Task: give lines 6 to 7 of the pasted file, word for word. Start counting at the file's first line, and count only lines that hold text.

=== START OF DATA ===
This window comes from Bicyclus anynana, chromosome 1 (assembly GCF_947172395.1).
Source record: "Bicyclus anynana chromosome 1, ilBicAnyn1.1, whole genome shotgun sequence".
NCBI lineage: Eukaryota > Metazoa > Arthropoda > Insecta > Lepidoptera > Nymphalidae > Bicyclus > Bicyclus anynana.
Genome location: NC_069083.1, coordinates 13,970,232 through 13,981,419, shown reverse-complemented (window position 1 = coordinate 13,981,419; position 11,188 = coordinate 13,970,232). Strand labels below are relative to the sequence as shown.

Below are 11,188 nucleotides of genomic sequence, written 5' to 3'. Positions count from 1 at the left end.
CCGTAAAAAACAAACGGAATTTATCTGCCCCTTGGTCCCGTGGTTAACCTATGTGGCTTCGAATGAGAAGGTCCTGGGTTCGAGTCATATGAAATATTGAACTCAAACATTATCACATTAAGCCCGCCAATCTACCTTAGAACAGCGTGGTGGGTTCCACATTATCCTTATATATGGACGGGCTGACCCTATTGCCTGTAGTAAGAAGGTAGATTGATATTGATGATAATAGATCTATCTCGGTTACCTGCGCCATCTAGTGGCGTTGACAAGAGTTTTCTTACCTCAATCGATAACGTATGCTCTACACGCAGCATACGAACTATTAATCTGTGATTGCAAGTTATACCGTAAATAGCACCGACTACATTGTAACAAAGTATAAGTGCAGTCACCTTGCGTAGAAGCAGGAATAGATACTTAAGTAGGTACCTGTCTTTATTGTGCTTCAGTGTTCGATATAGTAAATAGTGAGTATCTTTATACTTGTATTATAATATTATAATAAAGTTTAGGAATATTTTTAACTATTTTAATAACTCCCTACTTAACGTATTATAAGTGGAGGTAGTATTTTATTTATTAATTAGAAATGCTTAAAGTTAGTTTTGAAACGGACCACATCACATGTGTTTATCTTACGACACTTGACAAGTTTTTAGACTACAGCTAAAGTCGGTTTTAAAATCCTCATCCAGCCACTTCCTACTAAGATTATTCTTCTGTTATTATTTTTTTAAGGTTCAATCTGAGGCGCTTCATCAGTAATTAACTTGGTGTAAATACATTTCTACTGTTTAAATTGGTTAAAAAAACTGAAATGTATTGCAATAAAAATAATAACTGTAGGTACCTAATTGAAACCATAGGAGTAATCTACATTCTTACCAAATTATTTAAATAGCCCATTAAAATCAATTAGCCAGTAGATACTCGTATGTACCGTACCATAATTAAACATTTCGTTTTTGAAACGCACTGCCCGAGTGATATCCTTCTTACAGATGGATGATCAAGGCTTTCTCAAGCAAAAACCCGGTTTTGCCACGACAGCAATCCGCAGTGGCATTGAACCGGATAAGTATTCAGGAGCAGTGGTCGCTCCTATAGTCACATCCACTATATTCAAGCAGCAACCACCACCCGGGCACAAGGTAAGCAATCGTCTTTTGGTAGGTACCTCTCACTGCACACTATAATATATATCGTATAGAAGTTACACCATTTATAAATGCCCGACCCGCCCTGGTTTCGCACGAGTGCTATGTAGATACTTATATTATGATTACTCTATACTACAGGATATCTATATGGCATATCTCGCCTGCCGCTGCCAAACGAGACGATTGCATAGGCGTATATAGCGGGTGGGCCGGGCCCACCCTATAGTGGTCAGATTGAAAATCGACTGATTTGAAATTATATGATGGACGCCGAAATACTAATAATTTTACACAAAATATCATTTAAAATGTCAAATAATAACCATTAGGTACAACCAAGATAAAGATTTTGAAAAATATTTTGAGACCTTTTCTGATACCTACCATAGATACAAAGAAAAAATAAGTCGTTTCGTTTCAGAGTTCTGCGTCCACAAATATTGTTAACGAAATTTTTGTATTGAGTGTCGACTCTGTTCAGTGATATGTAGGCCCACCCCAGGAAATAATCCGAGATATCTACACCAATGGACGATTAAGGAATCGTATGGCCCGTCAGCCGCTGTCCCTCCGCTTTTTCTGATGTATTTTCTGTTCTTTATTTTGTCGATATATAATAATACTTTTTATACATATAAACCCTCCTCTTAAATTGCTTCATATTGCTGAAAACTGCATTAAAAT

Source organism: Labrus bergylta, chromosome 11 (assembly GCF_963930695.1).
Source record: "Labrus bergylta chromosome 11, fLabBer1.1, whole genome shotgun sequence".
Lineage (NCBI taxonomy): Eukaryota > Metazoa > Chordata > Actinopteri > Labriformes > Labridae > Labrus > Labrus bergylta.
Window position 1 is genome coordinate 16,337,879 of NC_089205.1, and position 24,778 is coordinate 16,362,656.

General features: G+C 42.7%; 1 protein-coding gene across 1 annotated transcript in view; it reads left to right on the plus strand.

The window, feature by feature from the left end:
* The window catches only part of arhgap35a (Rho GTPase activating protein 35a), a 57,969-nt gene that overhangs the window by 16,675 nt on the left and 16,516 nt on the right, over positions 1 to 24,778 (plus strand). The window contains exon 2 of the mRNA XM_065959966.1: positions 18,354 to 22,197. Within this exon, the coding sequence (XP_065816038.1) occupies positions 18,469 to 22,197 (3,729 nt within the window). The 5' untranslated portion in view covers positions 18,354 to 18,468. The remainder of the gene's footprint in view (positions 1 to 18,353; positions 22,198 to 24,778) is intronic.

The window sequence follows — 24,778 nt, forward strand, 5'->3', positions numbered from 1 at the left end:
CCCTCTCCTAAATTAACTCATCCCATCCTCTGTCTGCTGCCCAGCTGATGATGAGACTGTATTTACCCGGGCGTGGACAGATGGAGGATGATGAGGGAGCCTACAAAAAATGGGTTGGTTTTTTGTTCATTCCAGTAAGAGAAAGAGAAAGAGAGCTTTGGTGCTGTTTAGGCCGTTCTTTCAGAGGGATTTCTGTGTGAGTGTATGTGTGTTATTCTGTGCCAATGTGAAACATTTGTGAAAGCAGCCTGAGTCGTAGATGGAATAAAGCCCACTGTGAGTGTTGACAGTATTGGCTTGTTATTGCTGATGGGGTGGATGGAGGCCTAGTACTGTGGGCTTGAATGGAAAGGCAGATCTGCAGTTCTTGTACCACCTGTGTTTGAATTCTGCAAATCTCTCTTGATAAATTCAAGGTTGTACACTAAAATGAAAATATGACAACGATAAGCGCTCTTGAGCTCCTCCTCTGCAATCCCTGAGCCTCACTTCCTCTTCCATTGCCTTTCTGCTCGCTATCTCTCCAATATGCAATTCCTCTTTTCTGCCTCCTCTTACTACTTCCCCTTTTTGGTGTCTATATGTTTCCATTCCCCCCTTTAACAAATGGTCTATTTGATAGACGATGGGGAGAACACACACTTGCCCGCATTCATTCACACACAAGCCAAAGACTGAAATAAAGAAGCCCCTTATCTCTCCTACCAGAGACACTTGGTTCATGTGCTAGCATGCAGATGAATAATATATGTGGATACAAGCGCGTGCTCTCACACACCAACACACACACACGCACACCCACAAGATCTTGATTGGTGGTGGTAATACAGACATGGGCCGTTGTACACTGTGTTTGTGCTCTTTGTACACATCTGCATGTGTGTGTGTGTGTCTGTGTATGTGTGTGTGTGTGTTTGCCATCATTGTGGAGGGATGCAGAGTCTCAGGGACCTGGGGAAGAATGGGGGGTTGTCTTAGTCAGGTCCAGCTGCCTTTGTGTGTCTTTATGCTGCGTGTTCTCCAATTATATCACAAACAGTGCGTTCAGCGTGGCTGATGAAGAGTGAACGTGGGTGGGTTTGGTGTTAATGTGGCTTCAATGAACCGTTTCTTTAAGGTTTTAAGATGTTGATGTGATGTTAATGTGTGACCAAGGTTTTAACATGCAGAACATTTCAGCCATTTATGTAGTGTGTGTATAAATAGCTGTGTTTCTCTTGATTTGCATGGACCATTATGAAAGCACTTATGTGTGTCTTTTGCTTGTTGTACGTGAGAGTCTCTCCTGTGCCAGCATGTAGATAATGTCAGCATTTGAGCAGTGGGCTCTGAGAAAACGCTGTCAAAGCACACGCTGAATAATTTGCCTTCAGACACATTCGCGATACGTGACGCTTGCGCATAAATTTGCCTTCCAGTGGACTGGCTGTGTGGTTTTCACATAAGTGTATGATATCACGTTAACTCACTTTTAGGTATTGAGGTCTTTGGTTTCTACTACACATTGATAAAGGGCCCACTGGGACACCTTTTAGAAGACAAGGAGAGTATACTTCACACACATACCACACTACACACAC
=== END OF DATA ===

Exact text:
CCGTAAAAAACAAACGGAATTTATCTGCCCCTTGGTCCCGTGGTTAACCTATGTGGCTTCGAATGAGAAGGTCCTGGGTTCGAGTCATATGAAATATTGAACTCAAACATTATCACATTAAGCCCGCCAATCTACCTTAGAACAGCGTGGTGGGTTCCACATTATCCTTATATATGGACGGGCTGACCCTATTGCCTGTAGTAAGAAGGTAGATTGATATTGATGATAATAGATCTATCTCGGTTACCTGCGCCATCTAGTGGCGTTGACAAGAGTTTTCTTACCTCAATCGATAACGTATGCTCTACACGCAGCATACGAACTATTAATCTGTGATTGCAAGTTATACCGTAAATAGCACCGACTACATTGTAACAAAGTATAAGTGCAGTCACCTTGCGTAGAAGCAGGAATAGATACTTAAGTAGGTACCTGTCTTTATTGTGCTTCAGTGTTCGATATAGTAAATAGTGAGTATCTTTATACTTGTATTATAATATTATAATAAAGTTTAGGAATATTTTTAACTATTTTAATAACTCCCTACTTAACGTATTATAAGTGGAGGTAGTATTTTATTTATTAATTAGAAATGCTTAAAGTTAGTTTTGAAACGGACCACATCACATGTGTTTATCTTACGACACTTGACAAGTTTTTAGACTACAGCTAAAGTCGGTTTTAAAATCCTCATCCAGCCACTTCCTACTAAGATTATTCTTCTGTTATTATTTTTTTAAGGTTCAATCTGAGGCGCTTCATCAGTAATTAACTTGGTGTAAATACATTTCTACTGTTTAAATTGGTTAAAAAAACTGAAATGTATTGCAATAAAAATAATAACTGTAGGTACCTAATTGAAACCATAGGAGTAATCTACATTCTTACCAAATTATTTAAATAGCCCATTAAAATCAATTAGCCAGTAGATACTCGTATGTACCGTACCATAATTAAACATTTCGTTTTTGAAACGCACTGCCCGAGTGATATCCTTCTTACAGATGGATGATCAAGGCTTTCTCAAGCAAAAACCCGGTTTTGCCACGACAGCAATCCGCAGTGGCATTGAACCGGATAAGTATTCAGGAGCAGTGGTCGCTCCTATAGTCACATCCACTATATTCAAGCAGCAACCACCACCCGGGCACAAGGTAAGCAATCGTCTTTTGGTAGGTACCTCTCACTGCACACTATAATATATATCGTATAGAAGTTACACCATTTATAAATGCCCGACCCGCCCTGGTTTCGCACGAGTGCTATGTAGATACTTATATTATGATTACTCTATACTACAGGATATCTATATGGCATATCTCGCCTGCCGCTGCCAAACGAGACGATTGCATAGGCGTATATAGCGGGTGGGCCGGGCCCACCCTATAGTGGTCAGATTGAAAATCGACTGATTTGAAATTATATGATGGACGCCGAAATACTAATAATTTTACACAAAATATCATTTAAAATGTCAAATAATAACCATTAGGTACAACCAAGATAAAGATTTTGAAAAATATTTTGAGACCTTTTCTGATACCTACCATAGATACAAAGAAAAAATAAGTCGTTTCGTTTCAGAGTTCTGCGTCCACAAATATTGTTAACGAAATTTTTGTATTGAGTGTCGACTCTGTTCAGTGATATGTAGGCCCACCCCAGGAAATAATCCGAGATATCTACACCAATGGACGATTAAGGAATCGTATGGCCCGTCAGCCGCTGTCCCTCCGCTTTTTCTGATGTATTTTCTGTTCTTTATTTTGTCGATATATAATAATACTTTTTATACATATAAACCCTCCTCTTAAATTGCTTCATATTGCTGAAAACTGCATTAAAAT

Source organism: Labrus bergylta, chromosome 11 (assembly GCF_963930695.1).